Historic Magna Carta of Filipino Seafarers signed into law, ensuring comprehensive protections

In a historic development for maritime professionals, the long-awaited Republic Act 11982 (Magna Carta of Filipino Seafarers) has been signed into law, heralding a new chapter of enhanced rights and protections for seafarers.

The enactment concludes a two-decade-long legislative pursuit, with the House of Representatives advocating for the bill since 2004.

Rep. Kristine Alexie Besas Tutor (Bohol 3rd District) and Chair of the Committee on Civil Service and Professional Regulation and one of the authors of RA 11982, spoke on the significance of this legislation.

“Finally, the 20-year chapter ends, and a new one begins. Seafarers now have what is essentially a labor code for their sector,” Rep. Tutor stated.

The Magna Carta extends protections to all Filipino seafarers, whether working domestically or overseas, covering a wide range of maritime professions regulated by the Professional Regulation Commission (PRC).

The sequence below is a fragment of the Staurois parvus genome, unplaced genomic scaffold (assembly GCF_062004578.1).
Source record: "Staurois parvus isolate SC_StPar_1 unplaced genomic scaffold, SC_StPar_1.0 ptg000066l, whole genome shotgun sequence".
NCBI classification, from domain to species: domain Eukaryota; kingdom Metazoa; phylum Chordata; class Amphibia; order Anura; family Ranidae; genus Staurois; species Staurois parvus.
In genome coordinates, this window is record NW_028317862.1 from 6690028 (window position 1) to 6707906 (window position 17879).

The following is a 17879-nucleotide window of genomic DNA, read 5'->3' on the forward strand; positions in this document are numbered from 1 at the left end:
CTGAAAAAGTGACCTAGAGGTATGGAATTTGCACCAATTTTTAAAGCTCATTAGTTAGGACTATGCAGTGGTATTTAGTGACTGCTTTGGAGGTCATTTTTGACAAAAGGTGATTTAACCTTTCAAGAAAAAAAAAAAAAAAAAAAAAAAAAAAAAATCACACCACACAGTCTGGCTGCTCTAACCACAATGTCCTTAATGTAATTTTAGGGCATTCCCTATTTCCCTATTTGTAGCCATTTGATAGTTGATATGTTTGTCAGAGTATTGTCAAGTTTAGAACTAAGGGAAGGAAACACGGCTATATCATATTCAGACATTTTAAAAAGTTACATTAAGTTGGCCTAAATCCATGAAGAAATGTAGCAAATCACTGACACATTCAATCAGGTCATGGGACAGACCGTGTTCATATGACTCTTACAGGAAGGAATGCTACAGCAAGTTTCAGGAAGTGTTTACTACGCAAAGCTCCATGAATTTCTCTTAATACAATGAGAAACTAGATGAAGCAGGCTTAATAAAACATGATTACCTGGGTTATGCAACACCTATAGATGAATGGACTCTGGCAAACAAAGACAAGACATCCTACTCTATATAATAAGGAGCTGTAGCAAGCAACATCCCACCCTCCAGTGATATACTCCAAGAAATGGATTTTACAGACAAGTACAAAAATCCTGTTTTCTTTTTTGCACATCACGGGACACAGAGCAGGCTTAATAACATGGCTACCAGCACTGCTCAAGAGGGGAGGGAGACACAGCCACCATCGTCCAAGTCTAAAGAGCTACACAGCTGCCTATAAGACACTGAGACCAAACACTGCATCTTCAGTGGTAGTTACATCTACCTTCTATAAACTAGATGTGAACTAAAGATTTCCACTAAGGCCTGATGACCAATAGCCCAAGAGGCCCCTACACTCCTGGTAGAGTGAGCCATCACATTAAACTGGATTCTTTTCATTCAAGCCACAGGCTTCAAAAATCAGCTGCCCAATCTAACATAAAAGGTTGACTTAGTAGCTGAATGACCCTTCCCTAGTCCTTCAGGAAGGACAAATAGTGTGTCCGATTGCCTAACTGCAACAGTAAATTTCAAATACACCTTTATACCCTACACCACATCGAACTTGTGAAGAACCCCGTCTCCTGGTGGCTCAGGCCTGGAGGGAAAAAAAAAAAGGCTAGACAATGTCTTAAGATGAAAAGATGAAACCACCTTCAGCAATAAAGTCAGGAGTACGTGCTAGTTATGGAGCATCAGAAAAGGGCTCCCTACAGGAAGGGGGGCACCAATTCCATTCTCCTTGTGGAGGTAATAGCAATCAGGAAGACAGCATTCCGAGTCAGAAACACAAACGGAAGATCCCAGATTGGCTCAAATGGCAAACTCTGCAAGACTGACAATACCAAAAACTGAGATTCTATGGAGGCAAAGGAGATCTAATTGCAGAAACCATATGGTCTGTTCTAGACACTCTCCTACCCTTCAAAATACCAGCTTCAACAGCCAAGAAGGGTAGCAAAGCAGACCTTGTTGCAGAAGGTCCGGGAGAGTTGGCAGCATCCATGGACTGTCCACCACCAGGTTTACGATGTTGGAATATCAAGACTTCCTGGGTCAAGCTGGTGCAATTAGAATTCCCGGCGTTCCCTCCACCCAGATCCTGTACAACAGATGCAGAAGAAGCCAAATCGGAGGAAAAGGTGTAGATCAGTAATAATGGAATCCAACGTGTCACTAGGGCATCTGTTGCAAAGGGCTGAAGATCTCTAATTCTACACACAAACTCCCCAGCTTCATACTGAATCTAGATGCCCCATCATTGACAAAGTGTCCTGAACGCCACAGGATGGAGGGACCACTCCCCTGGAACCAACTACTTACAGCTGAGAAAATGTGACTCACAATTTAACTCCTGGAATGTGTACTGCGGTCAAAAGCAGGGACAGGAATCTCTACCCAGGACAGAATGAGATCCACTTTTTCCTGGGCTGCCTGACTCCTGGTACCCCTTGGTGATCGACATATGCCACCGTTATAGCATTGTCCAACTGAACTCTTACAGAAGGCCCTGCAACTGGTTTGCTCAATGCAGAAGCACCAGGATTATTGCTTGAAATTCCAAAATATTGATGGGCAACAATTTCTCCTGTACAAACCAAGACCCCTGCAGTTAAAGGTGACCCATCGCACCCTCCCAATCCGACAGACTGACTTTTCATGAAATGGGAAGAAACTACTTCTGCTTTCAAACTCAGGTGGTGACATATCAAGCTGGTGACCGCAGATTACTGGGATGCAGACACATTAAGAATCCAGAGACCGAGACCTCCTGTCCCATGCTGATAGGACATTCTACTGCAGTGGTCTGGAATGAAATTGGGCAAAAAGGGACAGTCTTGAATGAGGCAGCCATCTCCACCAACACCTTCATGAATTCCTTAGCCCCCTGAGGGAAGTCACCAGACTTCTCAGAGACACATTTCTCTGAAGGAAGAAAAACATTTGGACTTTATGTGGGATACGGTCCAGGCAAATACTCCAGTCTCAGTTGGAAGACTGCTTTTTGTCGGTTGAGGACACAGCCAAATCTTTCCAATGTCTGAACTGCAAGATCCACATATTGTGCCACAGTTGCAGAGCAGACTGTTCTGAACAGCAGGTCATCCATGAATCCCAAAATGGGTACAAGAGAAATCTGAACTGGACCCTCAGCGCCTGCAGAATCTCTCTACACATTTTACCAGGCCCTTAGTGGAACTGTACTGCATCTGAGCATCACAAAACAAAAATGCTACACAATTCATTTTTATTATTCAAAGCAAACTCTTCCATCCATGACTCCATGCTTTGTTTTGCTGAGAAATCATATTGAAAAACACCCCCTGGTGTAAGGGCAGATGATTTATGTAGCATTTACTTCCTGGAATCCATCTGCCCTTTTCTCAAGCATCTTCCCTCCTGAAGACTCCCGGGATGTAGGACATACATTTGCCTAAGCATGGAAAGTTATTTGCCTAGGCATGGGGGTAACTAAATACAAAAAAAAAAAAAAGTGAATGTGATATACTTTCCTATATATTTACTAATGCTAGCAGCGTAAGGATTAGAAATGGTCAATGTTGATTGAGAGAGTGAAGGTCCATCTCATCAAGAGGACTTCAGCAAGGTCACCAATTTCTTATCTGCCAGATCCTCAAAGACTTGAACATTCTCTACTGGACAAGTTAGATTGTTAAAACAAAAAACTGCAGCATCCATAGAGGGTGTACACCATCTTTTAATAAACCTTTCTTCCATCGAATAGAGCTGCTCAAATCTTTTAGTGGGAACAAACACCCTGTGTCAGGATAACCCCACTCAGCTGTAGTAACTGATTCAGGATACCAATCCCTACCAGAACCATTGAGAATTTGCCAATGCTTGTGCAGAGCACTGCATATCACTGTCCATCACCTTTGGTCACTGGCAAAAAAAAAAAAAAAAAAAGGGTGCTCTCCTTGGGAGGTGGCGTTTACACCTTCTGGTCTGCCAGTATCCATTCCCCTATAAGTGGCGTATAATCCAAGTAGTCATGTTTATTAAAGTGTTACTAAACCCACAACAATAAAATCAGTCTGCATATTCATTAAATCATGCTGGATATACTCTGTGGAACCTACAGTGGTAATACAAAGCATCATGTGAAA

Tutor emphasized the law’s inclusiveness and its alignment with international standards set by the International Maritime Organization (IMO) and the European Maritime Safety Agency (EMSA).

Clarifying common misconceptions, Rep. Tutor asserted that the law encompasses domestic shipping and passenger vessels, excluding fishing vessels, ships of traditional build, and government-operated non-commercial ships.

“The many implementing rules and regulations must be consistent with the letter and intent of the law, as well as national policies,” she added, signaling her commitment to overseeing the law’s implementation.

The Magna Carta addresses crucial aspects such as inspection and enforcement, shipboard training, maritime higher education, and curriculum, involving the roles of the Commission on Higher Education (CHED) and the Coast Guard.

Tutor also highlighted the focus on reducing human error, substandard vessels, and non-compliance that often lead to maritime accidents.

“This Magna Carta was written, in part, to ensure we have much fewer collisions, boat sinking, oil spills, and tragedies because these mishaps are often the result of human error, substandard vessels, and non-compliance,” Rep. Tutor remarked, emphasizing the law’s potential to significantly improve maritime safety and compliance.